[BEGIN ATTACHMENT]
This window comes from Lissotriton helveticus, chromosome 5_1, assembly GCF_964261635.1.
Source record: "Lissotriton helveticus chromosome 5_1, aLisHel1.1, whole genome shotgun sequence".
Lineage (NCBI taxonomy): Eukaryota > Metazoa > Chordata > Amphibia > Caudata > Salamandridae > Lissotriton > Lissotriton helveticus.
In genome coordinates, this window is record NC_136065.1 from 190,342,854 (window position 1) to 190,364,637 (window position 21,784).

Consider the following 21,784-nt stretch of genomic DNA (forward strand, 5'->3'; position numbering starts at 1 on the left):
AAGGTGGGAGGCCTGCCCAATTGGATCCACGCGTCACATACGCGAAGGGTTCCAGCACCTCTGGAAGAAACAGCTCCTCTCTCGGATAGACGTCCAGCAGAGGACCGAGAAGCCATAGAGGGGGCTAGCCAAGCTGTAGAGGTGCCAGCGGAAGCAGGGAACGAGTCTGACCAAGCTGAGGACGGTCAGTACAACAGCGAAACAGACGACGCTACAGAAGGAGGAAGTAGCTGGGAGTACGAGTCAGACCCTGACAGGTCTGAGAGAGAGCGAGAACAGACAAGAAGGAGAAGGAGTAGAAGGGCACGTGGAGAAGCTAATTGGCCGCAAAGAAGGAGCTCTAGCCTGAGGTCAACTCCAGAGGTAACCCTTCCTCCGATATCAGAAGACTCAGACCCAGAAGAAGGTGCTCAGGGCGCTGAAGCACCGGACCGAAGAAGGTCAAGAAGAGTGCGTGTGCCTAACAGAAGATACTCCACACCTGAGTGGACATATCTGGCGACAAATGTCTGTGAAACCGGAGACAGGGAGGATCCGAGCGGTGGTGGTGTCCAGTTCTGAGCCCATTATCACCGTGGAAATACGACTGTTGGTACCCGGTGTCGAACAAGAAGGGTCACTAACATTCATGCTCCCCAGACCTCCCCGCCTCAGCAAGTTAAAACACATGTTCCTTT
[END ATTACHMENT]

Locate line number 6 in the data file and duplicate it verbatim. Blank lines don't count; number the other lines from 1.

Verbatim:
AAGGTGGGAGGCCTGCCCAATTGGATCCACGCGTCACATACGCGAAGGGTTCCAGCACCTCTGGAAGAAACAGCTCCTCTCTCGGATAGACGTCCAGCAGAGGACCGAGAAGCCATAGAGGGGGCTAGCCAAGCTGTAGAGGTGCCAGCGGAAGCAGGGAACGAGTCTGACCAAGCTGAGGACGGTCAGTACAACAGCGAAACAGACGACGCTACAGAAGGAGGAAGTAGCTGGGAGTACGAGTCAGACCCTGACAGGTCTGAGAGAGAGCGAGAACAGACAAGAAGGAGAAGGAGTAGAAGGGCACGTGGAGAAGCTAATTGGCCGCAAAGAAGGAGCTCTAGCCTGAGGTCAACTCCAGAGGTAACCCTTCCTCCGATATCAGAAGACTCAGACCCAGAAGAAGGTGCTCAGGGCGCTGAAGCACCGGACCGAAGAAGGTCAAGAAGAGTGCGTGTGCCTAACAGAAGATACTCCACACCTGAGTGGACATATCTGGCGACAAATGTCTGTGAAACCGGAGACAGGGAGGATCCGAGCGGTGGTGGTGTCCAGTTCTGAGCCCATTATCACCGTGGAAATACGACTGTTGGTACCCGGTGTCGAACAAGAAGGGTCACTAACATTCATGCTCCCCAGACCTCCCCGCCTCAGCAAGTTAAAACACATGTTCCTTT